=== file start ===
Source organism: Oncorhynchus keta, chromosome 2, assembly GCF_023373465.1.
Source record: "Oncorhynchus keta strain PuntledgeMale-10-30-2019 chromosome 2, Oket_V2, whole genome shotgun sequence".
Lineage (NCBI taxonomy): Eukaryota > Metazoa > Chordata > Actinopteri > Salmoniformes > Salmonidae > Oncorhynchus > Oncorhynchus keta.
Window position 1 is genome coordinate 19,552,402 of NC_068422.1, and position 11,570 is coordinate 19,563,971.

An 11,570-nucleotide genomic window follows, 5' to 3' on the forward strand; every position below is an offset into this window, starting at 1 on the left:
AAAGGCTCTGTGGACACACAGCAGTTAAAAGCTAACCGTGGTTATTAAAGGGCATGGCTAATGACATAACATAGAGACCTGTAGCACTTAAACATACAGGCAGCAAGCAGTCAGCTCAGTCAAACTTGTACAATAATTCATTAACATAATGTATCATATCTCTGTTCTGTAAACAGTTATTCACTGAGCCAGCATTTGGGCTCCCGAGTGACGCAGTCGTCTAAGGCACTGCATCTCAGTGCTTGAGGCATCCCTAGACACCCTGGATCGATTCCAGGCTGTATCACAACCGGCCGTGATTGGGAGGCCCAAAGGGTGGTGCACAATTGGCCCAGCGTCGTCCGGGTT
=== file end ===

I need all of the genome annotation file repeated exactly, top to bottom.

Source organism: Oncorhynchus keta, chromosome 2, assembly GCF_023373465.1.
Source record: "Oncorhynchus keta strain PuntledgeMale-10-30-2019 chromosome 2, Oket_V2, whole genome shotgun sequence".
Lineage (NCBI taxonomy): Eukaryota > Metazoa > Chordata > Actinopteri > Salmoniformes > Salmonidae > Oncorhynchus > Oncorhynchus keta.
Window position 1 is genome coordinate 19,552,402 of NC_068422.1, and position 11,570 is coordinate 19,563,971.

An 11,570-nucleotide genomic window follows, 5' to 3' on the forward strand; every position below is an offset into this window, starting at 1 on the left:
AAAGGCTCTGTGGACACACAGCAGTTAAAAGCTAACCGTGGTTATTAAAGGGCATGGCTAATGACATAACATAGAGACCTGTAGCACTTAAACATACAGGCAGCAAGCAGTCAGCTCAGTCAAACTTGTACAATAATTCATTAACATAATGTATCATATCTCTGTTCTGTAAACAGTTATTCACTGAGCCAGCATTTGGGCTCCCGAGTGACGCAGTCGTCTAAGGCACTGCATCTCAGTGCTTGAGGCATCCCTAGACACCCTGGATCGATTCCAGGCTGTATCACAACCGGCCGTGATTGGGAGGCCCAAAGGGTGGTGCACAATTGGCCCAGCGTCGTCCGGGTT